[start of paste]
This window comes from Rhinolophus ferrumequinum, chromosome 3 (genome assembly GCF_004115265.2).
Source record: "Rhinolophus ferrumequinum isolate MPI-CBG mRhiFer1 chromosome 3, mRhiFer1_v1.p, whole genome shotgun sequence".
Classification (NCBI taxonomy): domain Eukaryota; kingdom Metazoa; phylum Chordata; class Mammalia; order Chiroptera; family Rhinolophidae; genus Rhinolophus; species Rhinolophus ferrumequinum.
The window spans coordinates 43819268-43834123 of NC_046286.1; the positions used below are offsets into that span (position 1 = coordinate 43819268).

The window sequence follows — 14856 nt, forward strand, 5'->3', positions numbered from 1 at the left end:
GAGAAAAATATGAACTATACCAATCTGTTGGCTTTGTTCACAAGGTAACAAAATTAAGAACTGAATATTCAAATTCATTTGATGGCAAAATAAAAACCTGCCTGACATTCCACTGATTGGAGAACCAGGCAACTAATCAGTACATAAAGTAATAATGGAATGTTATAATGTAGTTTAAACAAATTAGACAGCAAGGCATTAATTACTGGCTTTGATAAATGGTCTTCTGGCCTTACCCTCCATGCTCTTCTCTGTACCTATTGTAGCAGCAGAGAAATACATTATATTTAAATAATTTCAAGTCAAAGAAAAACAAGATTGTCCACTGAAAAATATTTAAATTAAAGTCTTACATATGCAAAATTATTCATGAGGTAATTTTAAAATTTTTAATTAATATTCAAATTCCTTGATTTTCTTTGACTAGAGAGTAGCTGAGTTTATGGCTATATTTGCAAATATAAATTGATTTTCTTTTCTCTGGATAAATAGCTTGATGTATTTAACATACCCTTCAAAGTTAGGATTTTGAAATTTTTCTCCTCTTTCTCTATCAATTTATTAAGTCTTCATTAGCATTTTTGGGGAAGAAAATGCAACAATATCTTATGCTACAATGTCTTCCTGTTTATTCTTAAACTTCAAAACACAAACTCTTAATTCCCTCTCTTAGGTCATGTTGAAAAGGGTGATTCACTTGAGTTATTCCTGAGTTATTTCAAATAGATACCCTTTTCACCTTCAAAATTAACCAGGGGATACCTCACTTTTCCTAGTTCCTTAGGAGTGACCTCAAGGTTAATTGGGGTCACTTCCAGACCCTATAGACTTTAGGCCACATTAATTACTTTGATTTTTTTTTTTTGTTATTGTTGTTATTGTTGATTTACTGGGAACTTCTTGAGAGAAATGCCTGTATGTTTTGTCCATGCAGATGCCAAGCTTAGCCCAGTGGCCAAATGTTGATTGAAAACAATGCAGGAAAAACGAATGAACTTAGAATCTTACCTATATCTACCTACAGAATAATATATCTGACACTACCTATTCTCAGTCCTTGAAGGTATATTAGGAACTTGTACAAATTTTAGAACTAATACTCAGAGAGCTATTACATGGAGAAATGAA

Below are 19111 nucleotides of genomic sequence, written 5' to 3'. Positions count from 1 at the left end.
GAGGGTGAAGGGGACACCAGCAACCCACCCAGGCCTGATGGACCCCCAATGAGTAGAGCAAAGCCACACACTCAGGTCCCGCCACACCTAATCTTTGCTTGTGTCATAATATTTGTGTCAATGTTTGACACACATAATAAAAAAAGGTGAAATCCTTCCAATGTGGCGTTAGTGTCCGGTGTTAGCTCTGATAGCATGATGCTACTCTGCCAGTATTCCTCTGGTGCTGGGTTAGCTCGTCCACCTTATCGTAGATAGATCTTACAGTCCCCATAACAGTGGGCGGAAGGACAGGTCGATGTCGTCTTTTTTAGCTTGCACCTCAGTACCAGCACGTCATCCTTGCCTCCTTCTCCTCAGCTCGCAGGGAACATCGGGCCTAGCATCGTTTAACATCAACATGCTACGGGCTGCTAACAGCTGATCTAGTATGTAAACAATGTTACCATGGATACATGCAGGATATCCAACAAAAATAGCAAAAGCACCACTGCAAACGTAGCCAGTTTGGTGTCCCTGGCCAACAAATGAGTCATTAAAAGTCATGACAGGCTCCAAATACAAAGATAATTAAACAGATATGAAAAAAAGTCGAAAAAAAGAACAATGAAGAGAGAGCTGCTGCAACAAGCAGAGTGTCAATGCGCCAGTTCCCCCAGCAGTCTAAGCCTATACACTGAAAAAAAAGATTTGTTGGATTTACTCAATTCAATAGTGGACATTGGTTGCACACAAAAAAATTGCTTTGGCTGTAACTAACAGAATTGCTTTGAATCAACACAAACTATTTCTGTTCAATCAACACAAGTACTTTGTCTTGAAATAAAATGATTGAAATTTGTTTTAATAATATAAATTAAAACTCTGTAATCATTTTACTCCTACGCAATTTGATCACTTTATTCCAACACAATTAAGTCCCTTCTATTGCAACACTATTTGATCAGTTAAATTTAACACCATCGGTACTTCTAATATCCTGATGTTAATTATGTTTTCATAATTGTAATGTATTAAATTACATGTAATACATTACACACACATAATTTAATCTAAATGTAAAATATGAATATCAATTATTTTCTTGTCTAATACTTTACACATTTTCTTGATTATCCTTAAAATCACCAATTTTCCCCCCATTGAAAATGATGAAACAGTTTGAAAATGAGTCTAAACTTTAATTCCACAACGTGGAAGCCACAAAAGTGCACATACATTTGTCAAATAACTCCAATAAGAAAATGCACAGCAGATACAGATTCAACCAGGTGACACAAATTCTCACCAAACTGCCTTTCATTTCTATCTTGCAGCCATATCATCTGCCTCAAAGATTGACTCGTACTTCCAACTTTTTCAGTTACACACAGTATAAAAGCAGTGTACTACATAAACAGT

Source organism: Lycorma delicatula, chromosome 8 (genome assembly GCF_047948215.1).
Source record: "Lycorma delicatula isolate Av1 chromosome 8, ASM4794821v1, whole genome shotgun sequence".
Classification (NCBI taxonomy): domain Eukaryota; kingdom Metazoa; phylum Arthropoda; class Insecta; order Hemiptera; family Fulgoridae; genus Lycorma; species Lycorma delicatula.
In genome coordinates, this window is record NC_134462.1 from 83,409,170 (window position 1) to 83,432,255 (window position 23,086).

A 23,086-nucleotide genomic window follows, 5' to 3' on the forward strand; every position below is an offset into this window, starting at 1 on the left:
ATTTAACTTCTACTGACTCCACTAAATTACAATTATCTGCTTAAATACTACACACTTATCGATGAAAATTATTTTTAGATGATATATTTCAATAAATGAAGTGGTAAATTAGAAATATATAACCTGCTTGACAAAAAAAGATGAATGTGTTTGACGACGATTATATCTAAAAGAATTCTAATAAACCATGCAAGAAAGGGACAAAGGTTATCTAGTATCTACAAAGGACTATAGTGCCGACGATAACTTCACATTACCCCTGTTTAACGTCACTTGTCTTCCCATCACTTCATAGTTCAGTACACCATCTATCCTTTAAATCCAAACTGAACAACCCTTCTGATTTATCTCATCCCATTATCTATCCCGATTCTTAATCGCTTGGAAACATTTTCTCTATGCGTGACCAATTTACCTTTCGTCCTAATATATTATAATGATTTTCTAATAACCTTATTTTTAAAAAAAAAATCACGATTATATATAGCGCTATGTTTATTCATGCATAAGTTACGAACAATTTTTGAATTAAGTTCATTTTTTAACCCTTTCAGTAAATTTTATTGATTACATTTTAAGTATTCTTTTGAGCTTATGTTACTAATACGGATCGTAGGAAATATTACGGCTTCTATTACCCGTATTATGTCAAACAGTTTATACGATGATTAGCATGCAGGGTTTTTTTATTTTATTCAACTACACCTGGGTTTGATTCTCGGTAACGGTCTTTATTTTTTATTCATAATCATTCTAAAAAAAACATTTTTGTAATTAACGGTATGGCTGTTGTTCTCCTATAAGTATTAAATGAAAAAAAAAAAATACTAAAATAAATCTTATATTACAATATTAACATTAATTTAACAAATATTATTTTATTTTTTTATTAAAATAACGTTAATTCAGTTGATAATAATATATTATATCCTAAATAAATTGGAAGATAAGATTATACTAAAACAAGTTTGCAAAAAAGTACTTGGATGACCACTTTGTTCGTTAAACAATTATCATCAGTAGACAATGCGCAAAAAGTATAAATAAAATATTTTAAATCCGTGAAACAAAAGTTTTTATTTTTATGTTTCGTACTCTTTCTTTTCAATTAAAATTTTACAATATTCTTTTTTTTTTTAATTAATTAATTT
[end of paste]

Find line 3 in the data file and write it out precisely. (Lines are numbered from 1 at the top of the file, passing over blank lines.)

Classification (NCBI taxonomy): domain Eukaryota; kingdom Metazoa; phylum Chordata; class Mammalia; order Chiroptera; family Rhinolophidae; genus Rhinolophus; species Rhinolophus ferrumequinum.